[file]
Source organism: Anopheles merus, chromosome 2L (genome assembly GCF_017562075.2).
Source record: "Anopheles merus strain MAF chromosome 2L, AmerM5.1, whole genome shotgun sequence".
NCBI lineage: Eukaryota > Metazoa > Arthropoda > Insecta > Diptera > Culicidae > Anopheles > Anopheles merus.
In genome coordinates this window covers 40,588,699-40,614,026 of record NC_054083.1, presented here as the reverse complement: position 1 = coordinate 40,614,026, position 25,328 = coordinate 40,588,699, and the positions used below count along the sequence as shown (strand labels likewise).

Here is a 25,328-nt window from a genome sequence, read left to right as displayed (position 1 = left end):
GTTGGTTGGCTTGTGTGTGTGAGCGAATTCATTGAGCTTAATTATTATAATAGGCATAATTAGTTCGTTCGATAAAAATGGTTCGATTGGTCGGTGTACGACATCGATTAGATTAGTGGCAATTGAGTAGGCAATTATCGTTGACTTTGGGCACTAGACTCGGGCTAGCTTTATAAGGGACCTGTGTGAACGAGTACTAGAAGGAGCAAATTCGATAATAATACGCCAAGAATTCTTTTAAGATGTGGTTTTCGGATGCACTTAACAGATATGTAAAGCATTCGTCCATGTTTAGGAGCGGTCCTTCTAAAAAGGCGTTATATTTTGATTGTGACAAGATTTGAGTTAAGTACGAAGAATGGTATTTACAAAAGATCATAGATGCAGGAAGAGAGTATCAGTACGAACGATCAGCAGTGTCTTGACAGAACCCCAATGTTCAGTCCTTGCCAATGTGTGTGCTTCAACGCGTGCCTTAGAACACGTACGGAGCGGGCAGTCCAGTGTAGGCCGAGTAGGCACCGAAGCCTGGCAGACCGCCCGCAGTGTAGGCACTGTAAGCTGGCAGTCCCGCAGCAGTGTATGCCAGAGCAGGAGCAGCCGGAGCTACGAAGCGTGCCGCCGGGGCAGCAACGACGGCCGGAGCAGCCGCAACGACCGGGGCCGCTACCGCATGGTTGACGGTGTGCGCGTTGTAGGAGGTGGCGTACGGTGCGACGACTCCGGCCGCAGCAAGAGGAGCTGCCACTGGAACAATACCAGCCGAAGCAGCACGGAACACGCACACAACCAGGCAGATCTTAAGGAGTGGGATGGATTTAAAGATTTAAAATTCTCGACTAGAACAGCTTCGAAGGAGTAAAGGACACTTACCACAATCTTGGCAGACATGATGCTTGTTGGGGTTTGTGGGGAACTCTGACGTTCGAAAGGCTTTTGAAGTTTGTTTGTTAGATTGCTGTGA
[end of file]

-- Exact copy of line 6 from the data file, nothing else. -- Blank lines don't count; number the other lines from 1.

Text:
GTTGGTTGGCTTGTGTGTGTGAGCGAATTCATTGAGCTTAATTATTATAATAGGCATAATTAGTTCGTTCGATAAAAATGGTTCGATTGGTCGGTGTACGACATCGATTAGATTAGTGGCAATTGAGTAGGCAATTATCGTTGACTTTGGGCACTAGACTCGGGCTAGCTTTATAAGGGACCTGTGTGAACGAGTACTAGAAGGAGCAAATTCGATAATAATACGCCAAGAATTCTTTTAAGATGTGGTTTTCGGATGCACTTAACAGATATGTAAAGCATTCGTCCATGTTTAGGAGCGGTCCTTCTAAAAAGGCGTTATATTTTGATTGTGACAAGATTTGAGTTAAGTACGAAGAATGGTATTTACAAAAGATCATAGATGCAGGAAGAGAGTATCAGTACGAACGATCAGCAGTGTCTTGACAGAACCCCAATGTTCAGTCCTTGCCAATGTGTGTGCTTCAACGCGTGCCTTAGAACACGTACGGAGCGGGCAGTCCAGTGTAGGCCGAGTAGGCACCGAAGCCTGGCAGACCGCCCGCAGTGTAGGCACTGTAAGCTGGCAGTCCCGCAGCAGTGTATGCCAGAGCAGGAGCAGCCGGAGCTACGAAGCGTGCCGCCGGGGCAGCAACGACGGCCGGAGCAGCCGCAACGACCGGGGCCGCTACCGCATGGTTGACGGTGTGCGCGTTGTAGGAGGTGGCGTACGGTGCGACGACTCCGGCCGCAGCAAGAGGAGCTGCCACTGGAACAATACCAGCCGAAGCAGCACGGAACACGCACACAACCAGGCAGATCTTAAGGAGTGGGATGGATTTAAAGATTTAAAATTCTCGACTAGAACAGCTTCGAAGGAGTAAAGGACACTTACCACAATCTTGGCAGACATGATGCTTGTTGGGGTTTGTGGGGAACTCTGACGTTCGAAAGGCTTTTGAAGTTTGTTTGTTAGATTGCTGTGA